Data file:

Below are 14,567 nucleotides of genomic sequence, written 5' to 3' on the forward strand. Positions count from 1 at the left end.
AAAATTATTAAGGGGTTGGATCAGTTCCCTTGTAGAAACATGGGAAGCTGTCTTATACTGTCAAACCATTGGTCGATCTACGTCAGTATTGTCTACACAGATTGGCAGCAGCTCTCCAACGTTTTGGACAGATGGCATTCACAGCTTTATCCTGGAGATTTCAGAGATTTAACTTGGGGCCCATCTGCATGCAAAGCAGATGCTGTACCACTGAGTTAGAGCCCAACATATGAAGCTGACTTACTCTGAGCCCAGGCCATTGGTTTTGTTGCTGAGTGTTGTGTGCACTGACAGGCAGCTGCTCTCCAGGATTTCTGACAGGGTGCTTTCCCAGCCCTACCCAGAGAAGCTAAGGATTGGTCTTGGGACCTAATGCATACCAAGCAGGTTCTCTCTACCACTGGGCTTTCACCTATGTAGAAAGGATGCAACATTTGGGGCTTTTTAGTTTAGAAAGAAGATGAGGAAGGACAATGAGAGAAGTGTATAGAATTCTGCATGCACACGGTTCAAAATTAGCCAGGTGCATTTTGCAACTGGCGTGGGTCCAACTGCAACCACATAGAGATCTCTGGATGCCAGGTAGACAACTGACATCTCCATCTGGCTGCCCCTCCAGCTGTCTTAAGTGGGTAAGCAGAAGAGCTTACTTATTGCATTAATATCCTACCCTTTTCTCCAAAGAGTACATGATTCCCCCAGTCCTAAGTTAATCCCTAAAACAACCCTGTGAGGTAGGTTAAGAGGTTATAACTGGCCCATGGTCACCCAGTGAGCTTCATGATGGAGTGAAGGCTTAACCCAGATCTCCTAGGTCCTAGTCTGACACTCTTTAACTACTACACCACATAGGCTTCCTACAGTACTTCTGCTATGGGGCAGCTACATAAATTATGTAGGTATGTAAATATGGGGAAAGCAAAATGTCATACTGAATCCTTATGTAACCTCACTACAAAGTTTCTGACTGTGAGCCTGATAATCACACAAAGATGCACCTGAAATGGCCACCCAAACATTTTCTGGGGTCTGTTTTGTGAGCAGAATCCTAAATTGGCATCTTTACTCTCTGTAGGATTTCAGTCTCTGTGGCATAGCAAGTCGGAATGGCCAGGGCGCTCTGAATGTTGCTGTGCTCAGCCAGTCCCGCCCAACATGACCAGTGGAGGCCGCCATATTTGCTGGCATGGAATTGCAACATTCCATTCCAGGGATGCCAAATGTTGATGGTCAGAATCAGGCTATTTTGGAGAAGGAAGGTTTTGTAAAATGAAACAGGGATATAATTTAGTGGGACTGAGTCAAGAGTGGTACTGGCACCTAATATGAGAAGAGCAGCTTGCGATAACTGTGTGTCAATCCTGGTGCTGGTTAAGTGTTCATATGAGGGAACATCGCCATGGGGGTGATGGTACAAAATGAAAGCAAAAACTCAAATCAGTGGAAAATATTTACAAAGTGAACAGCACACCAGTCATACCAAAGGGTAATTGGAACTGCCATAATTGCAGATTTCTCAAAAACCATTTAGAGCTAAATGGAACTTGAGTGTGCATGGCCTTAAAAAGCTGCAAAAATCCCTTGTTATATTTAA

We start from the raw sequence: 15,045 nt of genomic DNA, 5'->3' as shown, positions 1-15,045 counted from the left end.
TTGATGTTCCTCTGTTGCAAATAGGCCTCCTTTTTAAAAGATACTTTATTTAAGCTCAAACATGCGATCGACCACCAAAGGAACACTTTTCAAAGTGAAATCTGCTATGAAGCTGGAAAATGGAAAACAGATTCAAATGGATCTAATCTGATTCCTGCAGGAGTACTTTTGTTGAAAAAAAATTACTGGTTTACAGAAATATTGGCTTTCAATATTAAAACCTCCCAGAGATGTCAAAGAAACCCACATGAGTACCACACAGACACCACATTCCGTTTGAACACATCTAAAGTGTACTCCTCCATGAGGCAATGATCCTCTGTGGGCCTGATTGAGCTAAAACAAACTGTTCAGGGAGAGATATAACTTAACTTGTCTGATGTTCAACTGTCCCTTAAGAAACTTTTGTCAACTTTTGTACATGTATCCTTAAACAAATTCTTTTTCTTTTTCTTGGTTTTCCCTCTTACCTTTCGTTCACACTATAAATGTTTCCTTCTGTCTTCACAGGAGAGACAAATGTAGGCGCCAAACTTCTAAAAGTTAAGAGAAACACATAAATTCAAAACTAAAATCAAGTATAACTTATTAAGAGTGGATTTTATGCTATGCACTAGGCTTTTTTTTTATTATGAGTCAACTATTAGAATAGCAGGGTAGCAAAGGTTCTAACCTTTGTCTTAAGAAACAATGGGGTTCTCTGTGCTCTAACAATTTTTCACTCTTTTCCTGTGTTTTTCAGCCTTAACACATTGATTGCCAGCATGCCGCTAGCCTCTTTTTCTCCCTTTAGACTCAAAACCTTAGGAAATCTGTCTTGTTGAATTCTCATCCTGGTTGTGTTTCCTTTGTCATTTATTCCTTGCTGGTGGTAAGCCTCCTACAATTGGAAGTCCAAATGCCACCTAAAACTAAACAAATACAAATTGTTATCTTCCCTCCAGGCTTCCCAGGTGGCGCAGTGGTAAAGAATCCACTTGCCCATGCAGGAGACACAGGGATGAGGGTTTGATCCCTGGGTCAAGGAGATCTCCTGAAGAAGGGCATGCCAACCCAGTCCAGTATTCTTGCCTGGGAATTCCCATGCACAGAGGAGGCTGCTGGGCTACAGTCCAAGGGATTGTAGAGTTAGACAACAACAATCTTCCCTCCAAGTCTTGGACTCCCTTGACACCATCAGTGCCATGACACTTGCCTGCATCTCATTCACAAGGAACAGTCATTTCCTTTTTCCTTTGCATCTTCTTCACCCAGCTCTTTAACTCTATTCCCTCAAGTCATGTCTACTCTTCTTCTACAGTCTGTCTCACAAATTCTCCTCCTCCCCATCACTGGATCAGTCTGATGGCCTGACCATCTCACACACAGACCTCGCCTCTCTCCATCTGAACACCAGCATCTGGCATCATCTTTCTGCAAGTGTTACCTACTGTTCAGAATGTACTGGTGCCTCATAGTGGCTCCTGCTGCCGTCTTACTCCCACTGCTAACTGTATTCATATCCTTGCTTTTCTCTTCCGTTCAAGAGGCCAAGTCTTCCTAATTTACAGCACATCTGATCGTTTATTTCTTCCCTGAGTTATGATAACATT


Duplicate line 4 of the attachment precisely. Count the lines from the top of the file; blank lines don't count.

TTGATGTTCCTCTGTTGCAAATAGGCCTCCTTTTTAAAAGATACTTTATTTAAGCTCAAACATGCGATCGACCACCAAAGGAACACTTTTCAAAGTGAAATCTGCTATGAAGCTGGAAAATGGAAAACAGATTCAAATGGATCTAATCTGATTCCTGCAGGAGTACTTTTGTTGAAAAAAAATTACTGGTTTACAGAAATATTGGCTTTCAATATTAAAACCTCCCAGAGATGTCAAAGAAACCCACATGAGTACCACACAGACACCACATTCCGTTTGAACACATCTAAAGTGTACTCCTCCATGAGGCAATGATCCTCTGTGGGCCTGATTGAGCTAAAACAAACTGTTCAGGGAGAGATATAACTTAACTTGTCTGATGTTCAACTGTCCCTTAAGAAACTTTTGTCAACTTTTGTACATGTATCCTTAAACAAATTCTTTTTCTTTTTCTTGGTTTTCCCTCTTACCTTTCGTTCACACTATAAATGTTTCCTTCTGTCTTCACAGGAGAGACAAATGTAGGCGCCAAACTTCTAAAAGTTAAGAGAAACACATAAATTCAAAACTAAAATCAAGTATAACTTATTAAGAGTGGATTTTATGCTATGCACTAGGCTTTTTTTTTATTATGAGTCAACTATTAGAATAGCAGGGTAGCAAAGGTTCTAACCTTTGTCTTAAGAAACAATGGGGTTCTCTGTGCTCTAACAATTTTTCACTCTTTTCCTGTGTTTTTCAGCCTTAACACATTGATTGCCAGCATGCCGCTAGCCTCTTTTTCTCCCTTTAGACTCAAAACCTTAGGAAATCTGTCTTGTTGAATTCTCATCCTGGTTGTGTTTCCTTTGTCATTTATTCCTTGCTGGTGGTAAGCCTCCTACAATTGGAAGTCCAAATGCCACCTAAAACTAAACAAATACAAATTGTTATCTTCCCTCCAGGCTTCCCAGGTGGCGCAGTGGTAAAGAATCCACTTGCCCATGCAGGAGACACAGGGATGAGGGTTTGATCCCTGGGTCAAGGAGATCTCCTGAAGAAGGGCATGCCAACCCAGTCCAGTATTCTTGCCTGGGAATTCCCATGCACAGAGGAGGCTGCTGGGCTACAGTCCAAGGGATTGTAGAGTTAGACAACAACAATCTTCCCTCCAAGTCTTGGACTCCCTTGACACCATCAGTGCCATGACACTTGCCTGCATCTCATTCACAAGGAACAGTCATTTCCTTTTTCCTTTGCATCTTCTTCACCCAGCTCTTTAACTCTATTCCCTCAAGTCATGTCTACTCTTCTTCTACAGTCTGTCTCACAAATTCTCCTCCTCCCCATCACTGGATCAGTCTGATGGCCTGACCATCTCACACACAGACCTCGCCTCTCTCCATCTGAACACCAGCATCTGGCATCATCTTTCTGCAAGTGTTACCTACTGTTCAGAATGTACTGGTGCCTCATAGTGGCTCCTGCTGCCGTCTTACTCCCACTGCTAACTGTATTCATATCCTTGCTTTTCTCTTCCGTTCAAGAGGCCAAGTCTTCCTAATTTACAGCACATCTGATCGTTTATTTCTTCCCTGAGTTATGATAACATT